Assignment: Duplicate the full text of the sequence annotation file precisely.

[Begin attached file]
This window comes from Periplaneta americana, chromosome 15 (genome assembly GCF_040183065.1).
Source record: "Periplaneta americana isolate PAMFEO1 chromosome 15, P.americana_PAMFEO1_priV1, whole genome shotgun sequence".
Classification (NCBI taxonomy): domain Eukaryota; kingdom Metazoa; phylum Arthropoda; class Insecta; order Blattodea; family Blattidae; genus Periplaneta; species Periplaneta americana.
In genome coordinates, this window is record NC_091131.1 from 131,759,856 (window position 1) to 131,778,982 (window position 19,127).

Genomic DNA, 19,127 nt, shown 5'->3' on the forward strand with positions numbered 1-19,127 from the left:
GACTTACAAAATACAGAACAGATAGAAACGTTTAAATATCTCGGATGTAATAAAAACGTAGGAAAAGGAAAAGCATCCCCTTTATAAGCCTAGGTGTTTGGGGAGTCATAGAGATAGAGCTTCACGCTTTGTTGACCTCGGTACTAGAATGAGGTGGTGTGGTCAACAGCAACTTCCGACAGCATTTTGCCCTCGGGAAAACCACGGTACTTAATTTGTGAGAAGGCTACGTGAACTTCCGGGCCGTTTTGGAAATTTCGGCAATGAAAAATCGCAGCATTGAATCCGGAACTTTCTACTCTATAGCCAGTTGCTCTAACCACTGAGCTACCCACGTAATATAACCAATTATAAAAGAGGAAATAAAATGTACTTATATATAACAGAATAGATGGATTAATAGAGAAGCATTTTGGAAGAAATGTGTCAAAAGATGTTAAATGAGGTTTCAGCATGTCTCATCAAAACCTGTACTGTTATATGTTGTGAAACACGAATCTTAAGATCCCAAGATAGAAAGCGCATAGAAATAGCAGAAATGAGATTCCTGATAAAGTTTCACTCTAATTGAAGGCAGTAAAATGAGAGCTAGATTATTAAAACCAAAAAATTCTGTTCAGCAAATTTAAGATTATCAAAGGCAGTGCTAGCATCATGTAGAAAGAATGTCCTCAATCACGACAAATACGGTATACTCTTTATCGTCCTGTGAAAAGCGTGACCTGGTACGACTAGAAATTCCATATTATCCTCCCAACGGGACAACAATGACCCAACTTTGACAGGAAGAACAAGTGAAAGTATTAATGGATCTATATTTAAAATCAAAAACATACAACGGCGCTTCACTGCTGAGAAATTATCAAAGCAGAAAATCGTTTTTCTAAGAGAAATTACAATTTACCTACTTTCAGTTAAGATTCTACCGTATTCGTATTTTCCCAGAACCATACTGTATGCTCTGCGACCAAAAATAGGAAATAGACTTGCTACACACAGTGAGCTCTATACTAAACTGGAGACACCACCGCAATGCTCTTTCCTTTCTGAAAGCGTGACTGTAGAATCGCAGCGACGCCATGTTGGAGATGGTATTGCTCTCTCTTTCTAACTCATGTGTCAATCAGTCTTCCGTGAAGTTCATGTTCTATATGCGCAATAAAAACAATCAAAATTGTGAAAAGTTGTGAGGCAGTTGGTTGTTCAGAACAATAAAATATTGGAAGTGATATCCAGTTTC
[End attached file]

This window comes from Periplaneta americana, chromosome 15 (genome assembly GCF_040183065.1).
Source record: "Periplaneta americana isolate PAMFEO1 chromosome 15, P.americana_PAMFEO1_priV1, whole genome shotgun sequence".
Classification (NCBI taxonomy): domain Eukaryota; kingdom Metazoa; phylum Arthropoda; class Insecta; order Blattodea; family Blattidae; genus Periplaneta; species Periplaneta americana.
In genome coordinates, this window is record NC_091131.1 from 131,759,856 (window position 1) to 131,778,982 (window position 19,127).

Genomic DNA, 19,127 nt, shown 5'->3' on the forward strand with positions numbered 1-19,127 from the left:
GACTTACAAAATACAGAACAGATAGAAACGTTTAAATATCTCGGATGTAATAAAAACGTAGGAAAAGGAAAAGCATCCCCTTTATAAGCCTAGGTGTTTGGGGAGTCATAGAGATAGAGCTTCACGCTTTGTTGACCTCGGTACTAGAATGAGGTGGTGTGGTCAACAGCAACTTCCGACAGCATTTTGCCCTCGGGAAAACCACGGTACTTAATTTGTGAGAAGGCTACGTGAACTTCCGGGCCGTTTTGGAAATTTCGGCAATGAAAAATCGCAGCATTGAATCCGGAACTTTCTACTCTATAGCCAGTTGCTCTAACCACTGAGCTACCCACGTAATATAACCAATTATAAAAGAGGAAATAAAATGTACTTATATATAACAGAATAGATGGATTAATAGAGAAGCATTTTGGAAGAAATGTGTCAAAAGATGTTAAATGAGGTTTCAGCATGTCTCATCAAAACCTGTACTGTTATATGTTGTGAAACACGAATCTTAAGATCCCAAGATAGAAAGCGCATAGAAATAGCAGAAATGAGATTCCTGATAAAGTTTCACTCTAATTGAAGGCAGTAAAATGAGAGCTAGATTATTAAAACCAAAAAATTCTGTTCAGCAAATTTAAGATTATCAAAGGCAGTGCTAGCATCATGTAGAAAGAATGTCCTCAATCACGACAAATACGGTATACTCTTTATCGTCCTGTGAAAAGCGTGACCTGGTACGACTAGAAATTCCATATTATCCTCCCAACGGGACAACAATGACCCAACTTTGACAGGAAGAACAAGTGAAAGTATTAATGGATCTATATTTAAAATCAAAAACATACAACGGCGCTTCACTGCTGAGAAATTATCAAAGCAGAAAATCGTTTTTCTAAGAGAAATTACAATTTACCTACTTTCAGTTAAGATTCTACCGTATTCGTATTTTCCCAGAACCATACTGTATGCTCTGCGACCAAAAATAGGAAATAGACTTGCTACACACAGTGAGCTCTATACTAAACTGGAGACACCACCGCAATGCTCTTTCCTTTCTGAAAGCGTGACTGTAGAATCGCAGCGACGCCATGTTGGAGATGGTATTGCTCTCTCTTTCTAACTCATGTGTCAATCAGTCTTCCGTGAAGTTCATGTTCTATATGCGCAATAAAAACAATCAAAATTGTGAAAAGTTGTGAGGCAGTTGGTTGTTCAGAACAATAAAATATTGGAAGTGATATCCAGTTTC